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Electrical Engineering Research Festival fuses technology with neuroscience

The Ming Hsieh Institute hosted its 6th Ming Hsieh Department of Electrical Engineering Research Festival focused on neuroscience.
By: Sam Corey
November 12, 2015 —
EEE Awards 580
The 6th Ming Hsieh Department of Electrical Engineering Research Festival concluded with an award ceremony recognizing notable student presentations and MHI Scholars. (Photo courtesy of Sam Corey).

The Ming Hsieh Department of Electrical Engineering Research Festival, now in its 6th year, included over 100 undergraduate, graduate and doctoral students, who presented their research through poster sessions, demonstrations, and oral presentations.

“The goal of the festival is not only to highlight the world-class research that goes on at this school, but also to show the hard work that goes on in the trenches,” said Professor Shrikanth S. Narayanan, Viterbi Professor and director of the Ming Hsieh Institute.

“We’re celebrating everything we’ve done and the exciting research the students will be embarking on in the near future,”

Fellow students, faculty, alumni and leaders in the electrical engineering industry were present, allowing the students an opportunity to network and promote their research to an eclectic audience.

“The students spend so much time on their work, it’s vital for them to get feedback,” Narayanan said. “The best way to get clarity on your projects is through communication.”

Students presented their research. Over 60 different projects were on display for fellow students, faculty, alumni and leaders in the electrical engineering industry. (Photo courtesy of Sam Corey).
At the intersection of engineering and neuroscience

Given the growing amount of influence electrical engineering has on other fields, including health care, the Internet of Things, smartphone technology and big data research, this year’s installment of the Ming Hsieh Department of Electrical Engineering Research Festival continued the trend of incorporating electrical engineering with neuroscience, the main theme of the event.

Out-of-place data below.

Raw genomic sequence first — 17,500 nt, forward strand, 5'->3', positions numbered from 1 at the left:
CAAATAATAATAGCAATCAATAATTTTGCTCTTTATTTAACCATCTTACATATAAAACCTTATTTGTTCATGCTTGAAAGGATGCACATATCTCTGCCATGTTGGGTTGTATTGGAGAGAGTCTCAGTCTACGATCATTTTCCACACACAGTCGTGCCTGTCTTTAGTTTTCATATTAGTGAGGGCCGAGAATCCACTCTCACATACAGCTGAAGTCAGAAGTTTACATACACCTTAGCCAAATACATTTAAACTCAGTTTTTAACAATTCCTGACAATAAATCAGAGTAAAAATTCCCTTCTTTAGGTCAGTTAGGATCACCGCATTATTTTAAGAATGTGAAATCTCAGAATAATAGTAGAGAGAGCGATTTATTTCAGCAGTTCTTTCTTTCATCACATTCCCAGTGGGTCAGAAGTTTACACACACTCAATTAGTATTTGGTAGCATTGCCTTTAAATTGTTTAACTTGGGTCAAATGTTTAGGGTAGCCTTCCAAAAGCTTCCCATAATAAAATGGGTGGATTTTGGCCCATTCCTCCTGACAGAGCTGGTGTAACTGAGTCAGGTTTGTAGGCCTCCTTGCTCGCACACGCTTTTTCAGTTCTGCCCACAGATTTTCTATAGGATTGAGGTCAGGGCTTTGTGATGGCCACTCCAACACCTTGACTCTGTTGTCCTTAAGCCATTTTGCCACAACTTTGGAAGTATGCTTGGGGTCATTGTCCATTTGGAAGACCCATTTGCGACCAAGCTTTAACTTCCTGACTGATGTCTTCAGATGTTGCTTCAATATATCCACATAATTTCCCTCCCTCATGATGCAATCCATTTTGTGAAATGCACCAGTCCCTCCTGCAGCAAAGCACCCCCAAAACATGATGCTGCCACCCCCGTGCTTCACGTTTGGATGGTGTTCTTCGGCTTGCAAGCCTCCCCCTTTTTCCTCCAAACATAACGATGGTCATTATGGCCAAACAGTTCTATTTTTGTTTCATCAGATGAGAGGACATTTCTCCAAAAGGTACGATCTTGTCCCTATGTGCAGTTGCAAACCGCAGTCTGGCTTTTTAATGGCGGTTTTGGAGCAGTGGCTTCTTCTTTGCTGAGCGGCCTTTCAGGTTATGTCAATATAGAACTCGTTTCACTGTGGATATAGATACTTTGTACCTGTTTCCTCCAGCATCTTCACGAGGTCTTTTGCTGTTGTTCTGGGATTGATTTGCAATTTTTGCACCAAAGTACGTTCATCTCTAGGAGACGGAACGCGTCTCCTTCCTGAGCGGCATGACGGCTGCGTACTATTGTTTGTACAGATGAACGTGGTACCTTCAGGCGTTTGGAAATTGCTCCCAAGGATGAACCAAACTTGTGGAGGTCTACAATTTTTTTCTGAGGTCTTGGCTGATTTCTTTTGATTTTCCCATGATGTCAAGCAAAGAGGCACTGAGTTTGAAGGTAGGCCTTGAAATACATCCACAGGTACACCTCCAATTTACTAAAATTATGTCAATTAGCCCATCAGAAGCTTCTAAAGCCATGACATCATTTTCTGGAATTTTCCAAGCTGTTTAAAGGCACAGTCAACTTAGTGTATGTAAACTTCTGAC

“Engineering is the glue that holds together many fields,” Narayanan said. “Engineering is everywhere. This year we chose to focus on the brain because research in neuroscience is booming and will become increasingly prevalent. We want to establish Los Angeles as a hotbed for neuroscience technology.”

Enhancing medical therapy and quality of life

Many of the students’ presentations focused on incorporating electrical engineering technology to “reverse engineer” the brain in order to cure debilitating neurological disorders. This type of technology can replace or enhance medical therapy.

“The themes that have been selected each year are emblematic of how the field is growing,” said Urbashi Mitra, a Dean’s Professor of Electrical Engineering. “It’s becoming harder to define what electrical engineering is because of how it intersects with many different industries, but it’s an exciting challenge to see it grow and become more diverse.”

After two sessions containing a total of over 60 student board displays, and an hour-long presentation on the fusion of electrical engineering and neuroscience, the festival concluded with an award ceremony that showcased the top student research products and honored five MHI Scholars.

USC Trustee Ming Hsieh, '83, M.S. '84, the electrical engineering department namesake, and Dean Yannis C. Yortsos were also on hand to congratulate every student for their hard work.

“This event is a great representation of our cutting edge research,” Hsieh said. “It’s fascinating to see electrical engineering move into health care. This gives our field more depth and variation while playing an important role in making us healthier and helping us live longer.”